Narrative card: Introduction to Acres of Ashes


Narrative card: Introduction to Acres of Ashes


It began on a hot windy day at lunchtime on May 3, 1901 from a small spark landing in drying moss. The actual source of the sparks that started the Great Fire are attributed to a variety of culprits. Some say it was the cooking stove the workers were using during their lunch, while others believe it was from a boiler explosion at a nearby candle factory. No matter the true cause, all histories agree the fire originated at the Cleveland Fibre Factory which manufactured mattresses stuffed with Spanish moss.

Employees of the Cleveland Fibre Factory attempted to extinguish the flames and thought they succeeded but the fire was quickly fanned by a northwest wind. The strong winds picked up flaming pieces of moss and embers from the factory and carried them to other structures where they quickly ignited.

The fire spread throughout downtown Jacksonville, causing panic among the evacuating residents. Several incidents were described of evacuees attempting to save personal possessions including large pieces of furniture and even pianos. Many of these items were abandoned in the streets as the fire quickly approached, causing difficulties in evacuating residents and disrupted the flow of traffic out of the city.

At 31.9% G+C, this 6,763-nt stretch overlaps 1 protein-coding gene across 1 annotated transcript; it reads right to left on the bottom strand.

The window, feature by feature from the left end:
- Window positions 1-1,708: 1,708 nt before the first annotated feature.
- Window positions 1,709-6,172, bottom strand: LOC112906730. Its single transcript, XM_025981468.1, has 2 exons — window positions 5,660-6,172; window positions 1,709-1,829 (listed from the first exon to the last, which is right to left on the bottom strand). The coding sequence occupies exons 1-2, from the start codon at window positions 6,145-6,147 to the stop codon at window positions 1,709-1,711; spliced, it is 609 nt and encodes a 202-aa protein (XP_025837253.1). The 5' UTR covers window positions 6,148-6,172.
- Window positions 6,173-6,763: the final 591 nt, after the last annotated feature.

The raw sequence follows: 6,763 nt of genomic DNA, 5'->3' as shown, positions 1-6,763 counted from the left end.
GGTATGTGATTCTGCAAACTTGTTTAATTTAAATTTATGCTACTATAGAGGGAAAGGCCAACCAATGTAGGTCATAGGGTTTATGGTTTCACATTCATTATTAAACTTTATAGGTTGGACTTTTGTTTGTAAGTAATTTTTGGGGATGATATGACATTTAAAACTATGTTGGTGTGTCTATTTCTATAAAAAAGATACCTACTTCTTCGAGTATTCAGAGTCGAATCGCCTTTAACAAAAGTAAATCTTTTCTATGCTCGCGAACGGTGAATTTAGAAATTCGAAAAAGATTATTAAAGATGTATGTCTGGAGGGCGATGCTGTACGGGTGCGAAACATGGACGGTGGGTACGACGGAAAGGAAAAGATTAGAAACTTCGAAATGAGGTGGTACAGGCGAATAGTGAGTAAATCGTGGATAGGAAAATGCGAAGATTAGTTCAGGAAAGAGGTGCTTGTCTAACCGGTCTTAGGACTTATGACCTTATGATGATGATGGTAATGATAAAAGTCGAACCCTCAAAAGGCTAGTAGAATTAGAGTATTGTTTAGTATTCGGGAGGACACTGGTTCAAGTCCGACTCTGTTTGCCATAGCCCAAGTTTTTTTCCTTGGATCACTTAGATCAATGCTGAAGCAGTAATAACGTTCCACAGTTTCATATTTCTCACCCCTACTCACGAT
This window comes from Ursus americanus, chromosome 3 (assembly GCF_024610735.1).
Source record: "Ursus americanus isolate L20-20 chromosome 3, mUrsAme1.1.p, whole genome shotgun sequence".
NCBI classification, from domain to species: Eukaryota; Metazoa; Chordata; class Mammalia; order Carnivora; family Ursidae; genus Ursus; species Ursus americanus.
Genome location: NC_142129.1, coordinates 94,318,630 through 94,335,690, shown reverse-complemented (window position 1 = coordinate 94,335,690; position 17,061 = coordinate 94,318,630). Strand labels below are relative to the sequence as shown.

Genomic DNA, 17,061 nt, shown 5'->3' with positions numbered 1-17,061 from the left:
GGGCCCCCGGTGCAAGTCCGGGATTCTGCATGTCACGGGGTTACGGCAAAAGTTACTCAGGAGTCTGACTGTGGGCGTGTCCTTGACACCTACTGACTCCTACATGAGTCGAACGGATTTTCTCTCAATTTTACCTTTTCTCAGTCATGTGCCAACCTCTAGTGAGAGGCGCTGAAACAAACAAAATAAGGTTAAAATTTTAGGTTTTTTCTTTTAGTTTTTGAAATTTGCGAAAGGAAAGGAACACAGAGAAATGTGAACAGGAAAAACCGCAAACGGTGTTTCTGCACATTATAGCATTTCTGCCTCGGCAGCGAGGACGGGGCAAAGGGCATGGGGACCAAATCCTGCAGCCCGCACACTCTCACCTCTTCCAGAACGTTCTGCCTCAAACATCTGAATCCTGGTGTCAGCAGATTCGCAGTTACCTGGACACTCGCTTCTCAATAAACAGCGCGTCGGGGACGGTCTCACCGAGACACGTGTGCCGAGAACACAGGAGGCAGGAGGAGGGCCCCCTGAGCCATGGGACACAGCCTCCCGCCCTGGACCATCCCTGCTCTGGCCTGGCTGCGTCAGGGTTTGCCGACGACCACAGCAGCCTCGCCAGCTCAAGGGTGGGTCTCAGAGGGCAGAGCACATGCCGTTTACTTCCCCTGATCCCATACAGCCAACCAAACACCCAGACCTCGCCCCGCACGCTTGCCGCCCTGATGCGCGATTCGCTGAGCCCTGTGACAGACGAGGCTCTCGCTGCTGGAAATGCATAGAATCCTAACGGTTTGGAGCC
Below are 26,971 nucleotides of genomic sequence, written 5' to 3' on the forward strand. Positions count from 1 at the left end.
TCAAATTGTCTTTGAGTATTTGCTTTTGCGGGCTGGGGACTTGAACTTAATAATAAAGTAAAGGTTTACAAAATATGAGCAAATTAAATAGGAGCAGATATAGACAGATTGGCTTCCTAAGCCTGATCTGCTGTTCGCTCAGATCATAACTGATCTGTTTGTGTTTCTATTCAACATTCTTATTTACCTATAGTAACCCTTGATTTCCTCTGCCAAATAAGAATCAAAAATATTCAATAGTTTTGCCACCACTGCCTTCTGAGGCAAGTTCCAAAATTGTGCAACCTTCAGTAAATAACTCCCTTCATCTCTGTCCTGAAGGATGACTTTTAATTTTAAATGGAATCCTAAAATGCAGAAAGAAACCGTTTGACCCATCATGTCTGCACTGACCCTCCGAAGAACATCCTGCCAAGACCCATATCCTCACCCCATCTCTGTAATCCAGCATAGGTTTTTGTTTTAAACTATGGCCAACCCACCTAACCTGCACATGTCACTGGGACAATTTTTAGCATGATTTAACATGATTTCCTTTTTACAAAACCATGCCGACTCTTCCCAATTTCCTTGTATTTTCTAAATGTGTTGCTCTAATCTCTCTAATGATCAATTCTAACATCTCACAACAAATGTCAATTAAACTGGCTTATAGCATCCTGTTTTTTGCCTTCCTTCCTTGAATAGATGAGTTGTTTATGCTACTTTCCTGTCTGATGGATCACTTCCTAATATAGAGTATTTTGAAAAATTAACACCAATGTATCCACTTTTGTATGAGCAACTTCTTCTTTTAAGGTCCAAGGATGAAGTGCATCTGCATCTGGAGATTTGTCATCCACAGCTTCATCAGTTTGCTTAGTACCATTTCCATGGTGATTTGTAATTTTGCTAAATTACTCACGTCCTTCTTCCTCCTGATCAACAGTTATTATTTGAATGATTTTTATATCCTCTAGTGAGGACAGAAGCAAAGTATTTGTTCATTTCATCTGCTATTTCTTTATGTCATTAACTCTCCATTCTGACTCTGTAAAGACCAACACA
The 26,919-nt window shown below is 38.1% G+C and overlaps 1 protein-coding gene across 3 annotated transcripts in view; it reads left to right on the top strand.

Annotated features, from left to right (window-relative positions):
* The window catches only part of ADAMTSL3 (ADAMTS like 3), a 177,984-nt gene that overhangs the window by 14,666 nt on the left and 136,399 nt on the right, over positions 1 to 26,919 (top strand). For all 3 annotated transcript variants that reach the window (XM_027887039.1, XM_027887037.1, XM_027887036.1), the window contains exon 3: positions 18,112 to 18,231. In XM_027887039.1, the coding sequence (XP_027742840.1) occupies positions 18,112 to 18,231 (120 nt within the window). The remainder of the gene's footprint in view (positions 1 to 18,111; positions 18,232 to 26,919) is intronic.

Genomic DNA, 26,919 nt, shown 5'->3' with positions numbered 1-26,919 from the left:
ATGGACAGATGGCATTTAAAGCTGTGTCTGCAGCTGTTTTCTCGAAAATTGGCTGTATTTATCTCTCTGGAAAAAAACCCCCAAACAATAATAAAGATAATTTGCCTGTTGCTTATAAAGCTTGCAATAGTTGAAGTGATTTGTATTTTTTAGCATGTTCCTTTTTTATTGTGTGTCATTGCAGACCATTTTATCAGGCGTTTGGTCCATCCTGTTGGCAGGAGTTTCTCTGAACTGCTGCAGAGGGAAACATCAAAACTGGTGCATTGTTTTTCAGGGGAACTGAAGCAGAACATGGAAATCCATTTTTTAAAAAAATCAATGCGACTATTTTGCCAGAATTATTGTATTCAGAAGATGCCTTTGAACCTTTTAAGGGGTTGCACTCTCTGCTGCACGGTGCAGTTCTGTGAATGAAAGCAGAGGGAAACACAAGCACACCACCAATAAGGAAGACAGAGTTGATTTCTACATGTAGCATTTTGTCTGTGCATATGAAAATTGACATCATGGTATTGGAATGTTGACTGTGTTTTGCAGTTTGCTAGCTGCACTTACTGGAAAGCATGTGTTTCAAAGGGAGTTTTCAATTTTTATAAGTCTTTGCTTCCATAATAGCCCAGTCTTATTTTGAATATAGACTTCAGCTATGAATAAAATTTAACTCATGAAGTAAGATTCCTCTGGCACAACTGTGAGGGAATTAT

The fire lasted almost eight hours and was finally under control after 8:00pm that night. The glow of the fire could be seen as far north as Savannah and was described by witnesses in South Florida. In addition to the already windy conditions, the intense heat of the fire generated localized weather events, including tornados and waterspouts.

The aftermath of the literal firestorm was immediately visible. The damage was extensive spreading over 150 city blocks containing approximately 2,400 structures destroyed by the fire. 10,000 city residents were left homeless and several died.

The Great Fire of 1901 changed the Jacksonville skyline 120 years ago this year.


Thomas G. Carpenter Library Special Collections


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Thomas G. Carpenter Library Special Collections, “Narrative card: Introduction to Acres of Ashes,” Thomas G. Carpenter Library Digital Exhibits, accessed November 28, 2021,